Teacher development courses are ineffective. Common sense reached that conclusion long ago. But fortunately, there’s now a study that confirms it entitled “The Mirage: Confronting the Hard Truth About Our Quest for Teacher Development.”
According to The Boston Globe,
“The study released Tuesday by TNTP, a nonprofit organization, found no evidence that any particular approach or amount of professional development consistently helps teachers improve in the classroom.
‘We are bombarding teachers with a lot of help, but the truth is, it’s not helping all that much,’ said Dan Weisberg, TNTP’s chief executive. ‘We’re basically throwing a lot of things against the wall and not even looking to see whether it works.’”
The study gives a number of steps to overcome these deficiencies, but I have a simpler one.
Today’s teachers do not need more help in understanding child psychology, nor instruction on how to make perfect lesson plans. What they need is the opportunity to grow in greater knowledge of the subject area as they teach their students. According to author David Hicks, this is the method which made ancient schoolteachers successful.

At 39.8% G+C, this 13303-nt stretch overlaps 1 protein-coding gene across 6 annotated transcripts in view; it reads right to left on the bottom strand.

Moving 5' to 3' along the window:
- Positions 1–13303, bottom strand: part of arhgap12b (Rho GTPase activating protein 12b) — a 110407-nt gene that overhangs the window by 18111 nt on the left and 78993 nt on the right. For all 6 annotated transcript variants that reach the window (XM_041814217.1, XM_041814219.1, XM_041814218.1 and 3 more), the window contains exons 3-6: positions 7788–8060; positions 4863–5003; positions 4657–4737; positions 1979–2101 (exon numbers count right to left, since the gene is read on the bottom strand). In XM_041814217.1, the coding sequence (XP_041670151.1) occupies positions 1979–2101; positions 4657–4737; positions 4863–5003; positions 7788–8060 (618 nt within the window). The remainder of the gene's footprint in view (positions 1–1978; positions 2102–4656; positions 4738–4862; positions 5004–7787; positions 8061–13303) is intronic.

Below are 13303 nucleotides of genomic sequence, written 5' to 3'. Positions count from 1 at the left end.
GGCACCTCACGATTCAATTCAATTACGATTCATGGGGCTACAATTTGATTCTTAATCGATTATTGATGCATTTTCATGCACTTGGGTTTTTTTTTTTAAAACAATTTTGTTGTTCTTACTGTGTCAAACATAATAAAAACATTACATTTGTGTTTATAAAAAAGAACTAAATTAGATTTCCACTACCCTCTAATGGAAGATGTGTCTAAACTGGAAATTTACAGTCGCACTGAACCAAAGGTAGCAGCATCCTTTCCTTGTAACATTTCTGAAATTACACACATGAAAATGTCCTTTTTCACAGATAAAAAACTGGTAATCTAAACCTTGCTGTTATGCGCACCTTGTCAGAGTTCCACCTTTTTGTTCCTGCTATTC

Hicks notes that a good education is one which “challenges both teacher and pupil: the one to justify his superior wisdom and intellectual skill; the other to win his teacher’s praise by matching his performance.” An education such as this builds a relationship between teacher and student which eliminates the need for “educational psychology, teaching aids, and learning paraphernalia.”
Hicks goes on to say:
“Yet with a weird logic, today’s professional educator argues that mutual learning implies equal ignorance. He substitutes class preparation and teaching technique for knowledge and eros [viewed by the ancients as a solid, good working relationship between teacher and student, not the romantic love we view it as today]. He measures the personal element in education according to the teacher’s understanding of the student mind, not vice versa. …
In many instances, the modern lesson plan disguises the teacher’s embarrassing lack of knowledge…. The ideas and beliefs men live for and die with seldom come out of lesson plans, but the lesson plan satisfies the teacher’s need for an appearance of knowledge.”
Is it time to unshackle teachers from the bondage of having to study numerous educational philosophies and methods?